Milosevic's warder describes a couple cocooned in their own world

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For almost three months, each prison meeting of Slobodan Milosevic and Mira Markovic was a ritual of love, tenderness and devotion.

"They looked like a couple deeply in love, like too young people," Dragisa Blanusa, a former warder of Belgrade Central Prison, recalls in his just-published book I Guarded Milosevic.

Mr Milosevic, who was transferred from the Belgrade prison to The Hague on June 28, will be 60 years old next month. His wife is 59.

Mr Blanusa lost his job when the book came out this week, after being accused of indiscreet behaviour. "They didn't hide their feelings ... Sometimes they had to be separated as they kissed too long when saying goodbye," he wrote.

The pair have been together for more than four decades. Their relationship has often been described as pathological. They lived cocooned in their own, separate world. Mr Milosevic called Mira's name into his mobile phone after he was arrested and transported to the central prison at 4.45am on 1 April, the book claims.

He wanted her to travel to his prison cell to make his bed, but Mr Blanusa told him that this was not possible.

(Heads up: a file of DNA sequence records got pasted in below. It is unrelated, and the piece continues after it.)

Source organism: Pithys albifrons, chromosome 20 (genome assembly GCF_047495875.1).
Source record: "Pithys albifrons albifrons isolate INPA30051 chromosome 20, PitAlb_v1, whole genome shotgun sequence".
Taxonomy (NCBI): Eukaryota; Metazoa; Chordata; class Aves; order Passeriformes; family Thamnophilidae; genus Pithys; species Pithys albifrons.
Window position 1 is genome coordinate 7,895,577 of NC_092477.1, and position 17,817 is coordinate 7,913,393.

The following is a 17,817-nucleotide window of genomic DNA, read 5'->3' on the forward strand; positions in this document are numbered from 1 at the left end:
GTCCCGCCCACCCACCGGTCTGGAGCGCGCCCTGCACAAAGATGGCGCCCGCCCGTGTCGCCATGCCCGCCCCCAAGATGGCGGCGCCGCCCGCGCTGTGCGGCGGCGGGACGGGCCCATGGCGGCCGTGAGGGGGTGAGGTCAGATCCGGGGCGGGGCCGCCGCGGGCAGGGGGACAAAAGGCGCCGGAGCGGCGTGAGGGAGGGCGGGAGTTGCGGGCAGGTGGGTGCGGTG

The couple are high school sweethearts, and address each other with typical Serbian love phrases such as "my little one" or "my happiness". During visiting hours in Belgrade, where Mr Milosevic was held in solitary confinement, he and his wife often held each other's face in their hands and kissed.

Ms Markovic brought home-made food to the jail and cried whenever Mr Milosevic commented on prison conditions. He liked roast meat, a lot of vegetables, fruit juice and bottled mineral water. "Try a piece of this pie, Mira made it," the former Yugloslav president is reported to have once said, proudly, to a prison guard.

Under pressure from Ms Markovic, her husband was taken to the military hospital in April, soon after his incarceration on 1 April, because of heart problems. "My darling, please don't die on me here," she cried as he was taken away.

Mr Milosevic was worried about her too. He gently comforted his wife whenever she complained of being tired or having high phone or electricity bills. He would rearrange a bandage on her ankle after she hurt it last month. Mira simply put her leg into his lap to do the job.

After a rally outside the prison by some 40,000 hardline Milosevic supporters, Ms Markovic said: "Slobo, I know no one in Serb history who is as popular as you."

The couple's daughter, Marija, acted differently when she visited. She would become hysterical, saying: "You didn't have to give up like you did," Marija would shout. "I need a father with me and not in jail. Once they let you out from here, I'll forbid you from going back into politics ... You're too smart for that." Mr Milosevic complained to one guard: "Marija screams, Mira cries and I have to endure all that."